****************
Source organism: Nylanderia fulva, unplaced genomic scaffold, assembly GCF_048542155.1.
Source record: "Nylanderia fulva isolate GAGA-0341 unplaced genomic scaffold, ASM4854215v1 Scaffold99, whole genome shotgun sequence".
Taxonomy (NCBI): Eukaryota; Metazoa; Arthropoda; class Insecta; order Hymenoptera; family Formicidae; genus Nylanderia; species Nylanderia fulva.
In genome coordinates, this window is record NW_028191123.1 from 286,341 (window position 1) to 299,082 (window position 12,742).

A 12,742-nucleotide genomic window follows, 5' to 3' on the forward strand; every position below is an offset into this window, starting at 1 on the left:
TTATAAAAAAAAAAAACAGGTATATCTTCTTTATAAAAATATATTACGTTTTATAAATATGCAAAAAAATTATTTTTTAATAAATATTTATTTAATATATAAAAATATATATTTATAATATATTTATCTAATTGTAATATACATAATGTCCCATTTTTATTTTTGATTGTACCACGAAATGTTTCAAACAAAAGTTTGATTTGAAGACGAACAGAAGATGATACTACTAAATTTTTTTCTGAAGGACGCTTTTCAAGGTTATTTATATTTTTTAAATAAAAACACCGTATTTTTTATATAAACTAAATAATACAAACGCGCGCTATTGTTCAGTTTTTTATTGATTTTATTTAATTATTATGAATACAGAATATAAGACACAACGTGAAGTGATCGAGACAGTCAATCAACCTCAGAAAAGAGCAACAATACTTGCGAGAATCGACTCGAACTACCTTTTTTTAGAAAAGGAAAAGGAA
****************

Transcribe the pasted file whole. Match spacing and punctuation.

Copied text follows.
Source organism: Nylanderia fulva, unplaced genomic scaffold, assembly GCF_048542155.1.
Source record: "Nylanderia fulva isolate GAGA-0341 unplaced genomic scaffold, ASM4854215v1 Scaffold99, whole genome shotgun sequence".
Taxonomy (NCBI): Eukaryota; Metazoa; Arthropoda; class Insecta; order Hymenoptera; family Formicidae; genus Nylanderia; species Nylanderia fulva.
In genome coordinates, this window is record NW_028191123.1 from 286,341 (window position 1) to 299,082 (window position 12,742).

A 12,742-nucleotide genomic window follows, 5' to 3' on the forward strand; every position below is an offset into this window, starting at 1 on the left:
TTATAAAAAAAAAAAACAGGTATATCTTCTTTATAAAAATATATTACGTTTTATAAATATGCAAAAAAATTATTTTTTAATAAATATTTATTTAATATATAAAAATATATATTTATAATATATTTATCTAATTGTAATATACATAATGTCCCATTTTTATTTTTGATTGTACCACGAAATGTTTCAAACAAAAGTTTGATTTGAAGACGAACAGAAGATGATACTACTAAATTTTTTTCTGAAGGACGCTTTTCAAGGTTATTTATATTTTTTAAATAAAAACACCGTATTTTTTATATAAACTAAATAATACAAACGCGCGCTATTGTTCAGTTTTTTATTGATTTTATTTAATTATTATGAATACAGAATATAAGACACAACGTGAAGTGATCGAGACAGTCAATCAACCTCAGAAAAGAGCAACAATACTTGCGAGAATCGACTCGAACTACCTTTTTTTAGAAAAGGAAAAGGAA